Waking up to learn in Río Grande

In both regions, I got to be a part of an incredible team of ATPs and teachers, passionate and so humble, wanting to grow, wanting to learn. They were hungry for new ideas, hungry for new ways to improve the network of teachers and students here, hungry to be better. For example, the power I see in Río Grande is the incredible commitment and sacrifice the team of ATPs and teachers are willing to make for this cause. They have a community, a brotherhood that pulls them through in the toughest times. But that’s it- it’s a cause, it’s a calling that consumes and moves to inspire. It motivates the teachers to create temas that are relevant to their community and motivates a deep hunger and love to innovate and share. In a small talk I gave to some of the teachers in Río Grande, a conversation came up about a video that Maestro Jesús made of me that inspired other teachers and students in the técnica. I hadn’t seen the video but the teachers began asking for a copy of this video to motivate their students too.

I was glad they had that video but couldn’t help thinking and telling them- you are the inspiration for your school, you are the inspiration for your community. Sure, please use the video with all the confidence you need, but the best inspiration is you. In Asset-Based Community Development we always talk about the resources within a community – the parents in community, their students, the school and its teachers, first and that’s what I wanted them to see. Yes, I love being that source of energy but the real power is here, in the passionate teachers and inspired students and community who have changed through the relación tutora; the power is within. As Profe Rito helped me remember: and what comes from within is so much more powerful. The practice of the tutoría changes us and pushes us to do more for our schools and our people, more for México. We just have to continue to believe in that power, believe in ourselves and gather more who share this vision, and create that community, the learning community (comunidad de aprendizaje) that is leading the movement from Zacatecas to the rest of the country, and I’ll dare say, the world.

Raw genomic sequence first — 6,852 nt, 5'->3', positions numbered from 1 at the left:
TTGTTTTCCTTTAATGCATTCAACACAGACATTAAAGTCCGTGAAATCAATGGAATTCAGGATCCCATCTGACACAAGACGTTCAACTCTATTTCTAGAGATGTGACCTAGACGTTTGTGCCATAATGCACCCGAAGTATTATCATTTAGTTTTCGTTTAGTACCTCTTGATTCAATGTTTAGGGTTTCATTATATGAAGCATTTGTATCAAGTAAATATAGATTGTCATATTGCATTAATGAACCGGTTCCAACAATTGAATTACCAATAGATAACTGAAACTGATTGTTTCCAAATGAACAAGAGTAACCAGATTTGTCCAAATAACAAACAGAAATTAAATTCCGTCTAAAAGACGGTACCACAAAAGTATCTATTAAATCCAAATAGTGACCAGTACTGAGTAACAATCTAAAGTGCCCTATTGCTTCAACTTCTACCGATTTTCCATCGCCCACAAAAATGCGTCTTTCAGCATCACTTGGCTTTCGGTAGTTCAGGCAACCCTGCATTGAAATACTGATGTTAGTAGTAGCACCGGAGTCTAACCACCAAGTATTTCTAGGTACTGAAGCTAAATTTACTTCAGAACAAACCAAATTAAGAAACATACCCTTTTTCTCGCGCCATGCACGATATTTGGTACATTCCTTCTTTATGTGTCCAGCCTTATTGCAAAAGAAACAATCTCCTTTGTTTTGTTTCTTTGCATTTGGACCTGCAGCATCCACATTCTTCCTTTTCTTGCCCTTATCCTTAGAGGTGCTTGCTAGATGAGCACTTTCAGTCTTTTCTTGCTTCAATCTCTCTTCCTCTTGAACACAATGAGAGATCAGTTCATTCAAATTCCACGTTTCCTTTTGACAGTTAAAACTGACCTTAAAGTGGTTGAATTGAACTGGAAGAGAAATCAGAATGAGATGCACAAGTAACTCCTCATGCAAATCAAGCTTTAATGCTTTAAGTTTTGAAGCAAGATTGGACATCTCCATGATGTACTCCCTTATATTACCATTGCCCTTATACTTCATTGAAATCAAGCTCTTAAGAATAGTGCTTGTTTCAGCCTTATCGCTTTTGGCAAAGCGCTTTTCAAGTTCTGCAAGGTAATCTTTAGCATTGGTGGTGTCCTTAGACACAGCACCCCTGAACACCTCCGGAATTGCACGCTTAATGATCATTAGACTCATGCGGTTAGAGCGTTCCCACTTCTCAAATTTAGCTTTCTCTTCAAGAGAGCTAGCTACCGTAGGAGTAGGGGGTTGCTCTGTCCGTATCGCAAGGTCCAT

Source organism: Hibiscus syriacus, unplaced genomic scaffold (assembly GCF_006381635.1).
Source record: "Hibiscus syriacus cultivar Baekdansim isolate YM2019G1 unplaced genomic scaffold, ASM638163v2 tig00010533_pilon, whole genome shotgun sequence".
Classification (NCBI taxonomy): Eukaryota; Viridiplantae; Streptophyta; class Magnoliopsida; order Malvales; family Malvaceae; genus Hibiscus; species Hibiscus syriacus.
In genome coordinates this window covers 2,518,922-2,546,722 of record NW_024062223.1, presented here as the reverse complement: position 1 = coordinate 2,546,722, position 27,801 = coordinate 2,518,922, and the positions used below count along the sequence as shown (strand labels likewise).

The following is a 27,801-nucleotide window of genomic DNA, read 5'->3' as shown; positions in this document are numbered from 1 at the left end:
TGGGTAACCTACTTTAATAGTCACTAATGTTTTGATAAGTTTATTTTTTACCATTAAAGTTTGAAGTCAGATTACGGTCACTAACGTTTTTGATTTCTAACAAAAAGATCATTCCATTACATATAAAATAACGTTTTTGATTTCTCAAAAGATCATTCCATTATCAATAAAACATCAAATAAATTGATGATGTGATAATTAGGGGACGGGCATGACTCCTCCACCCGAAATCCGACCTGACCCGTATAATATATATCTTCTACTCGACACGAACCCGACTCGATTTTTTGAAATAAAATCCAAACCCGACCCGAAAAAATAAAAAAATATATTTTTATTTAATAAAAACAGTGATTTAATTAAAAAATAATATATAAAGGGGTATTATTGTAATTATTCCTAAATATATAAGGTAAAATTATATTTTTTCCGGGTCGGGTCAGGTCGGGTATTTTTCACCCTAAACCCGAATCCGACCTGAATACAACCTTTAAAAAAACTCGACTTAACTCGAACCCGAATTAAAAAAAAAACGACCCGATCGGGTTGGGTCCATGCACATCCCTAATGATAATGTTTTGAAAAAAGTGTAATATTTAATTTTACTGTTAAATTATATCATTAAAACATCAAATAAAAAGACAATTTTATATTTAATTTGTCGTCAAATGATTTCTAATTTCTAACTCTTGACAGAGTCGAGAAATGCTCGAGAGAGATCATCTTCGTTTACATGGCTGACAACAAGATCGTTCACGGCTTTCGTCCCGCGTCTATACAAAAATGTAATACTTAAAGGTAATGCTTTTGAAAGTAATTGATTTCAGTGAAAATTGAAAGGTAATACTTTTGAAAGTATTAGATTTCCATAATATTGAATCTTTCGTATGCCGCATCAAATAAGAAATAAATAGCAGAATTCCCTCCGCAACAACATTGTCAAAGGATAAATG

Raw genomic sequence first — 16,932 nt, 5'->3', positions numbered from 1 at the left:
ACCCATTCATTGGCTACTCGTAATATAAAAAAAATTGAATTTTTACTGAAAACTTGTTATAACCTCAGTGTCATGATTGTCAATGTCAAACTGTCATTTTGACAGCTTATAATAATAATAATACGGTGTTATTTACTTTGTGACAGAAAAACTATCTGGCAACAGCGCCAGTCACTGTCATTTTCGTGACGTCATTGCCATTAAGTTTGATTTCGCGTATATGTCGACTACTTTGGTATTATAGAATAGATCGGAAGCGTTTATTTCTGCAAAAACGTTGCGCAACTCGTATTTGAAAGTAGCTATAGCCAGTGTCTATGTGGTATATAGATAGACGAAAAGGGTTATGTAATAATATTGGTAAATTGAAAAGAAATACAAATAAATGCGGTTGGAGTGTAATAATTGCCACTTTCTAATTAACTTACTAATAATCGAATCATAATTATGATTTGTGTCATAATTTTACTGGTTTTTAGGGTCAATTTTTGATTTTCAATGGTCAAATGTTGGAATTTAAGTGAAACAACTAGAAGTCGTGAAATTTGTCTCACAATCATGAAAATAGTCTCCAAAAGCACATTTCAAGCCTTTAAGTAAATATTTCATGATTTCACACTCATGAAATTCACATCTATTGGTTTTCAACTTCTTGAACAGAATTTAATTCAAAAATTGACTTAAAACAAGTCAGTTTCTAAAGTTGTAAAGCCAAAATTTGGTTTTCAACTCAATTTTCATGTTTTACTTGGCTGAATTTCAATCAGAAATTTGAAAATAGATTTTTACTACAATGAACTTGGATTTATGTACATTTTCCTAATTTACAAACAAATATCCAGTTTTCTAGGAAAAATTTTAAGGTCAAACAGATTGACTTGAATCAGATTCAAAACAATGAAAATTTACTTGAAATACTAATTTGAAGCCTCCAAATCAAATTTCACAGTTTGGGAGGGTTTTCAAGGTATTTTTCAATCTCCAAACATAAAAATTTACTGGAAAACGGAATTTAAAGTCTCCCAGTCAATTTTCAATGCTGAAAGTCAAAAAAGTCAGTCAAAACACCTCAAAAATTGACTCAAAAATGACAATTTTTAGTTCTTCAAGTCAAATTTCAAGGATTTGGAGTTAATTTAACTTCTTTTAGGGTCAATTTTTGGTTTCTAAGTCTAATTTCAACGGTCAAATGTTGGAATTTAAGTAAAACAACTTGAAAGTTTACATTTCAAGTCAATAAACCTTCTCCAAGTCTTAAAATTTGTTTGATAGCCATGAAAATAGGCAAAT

There’s a lot to change, but I think the world is discovering that there are new answers. We just got to go back to the basics, the very basics of what makes us human. And learning is one of that, but real authentic learning is what we’ve already robbed from our schools. We’ve created educational systems that were not created with students in mind- that’s a huge problem. In tutoría, the blessed simplicity as Gabriel Cámara always talks about, is going back to the basics. With just a notebook and a pencil, we can do a lot to grow the minds and hearts of the people. And that’s definitely worth fighting for.

The people – teachers, authorities, communities and students in Zacatecas have truly been an inspiration for me. And I almost feel like I’m Zacatecana. Leaving was so hard but I know that I’ll be back, soon. In Chinese, we don’t have “goodbye”, all we have to “See you again” and that’s what I’ll say to you, Zacatecas, “Thank you for all you’ve shared with me and showed me through the power of your people, the power within. And yes, I’ll be seeing you again.”

Profe Misael, Profe Martín, me and Profe Oscar en Río Grande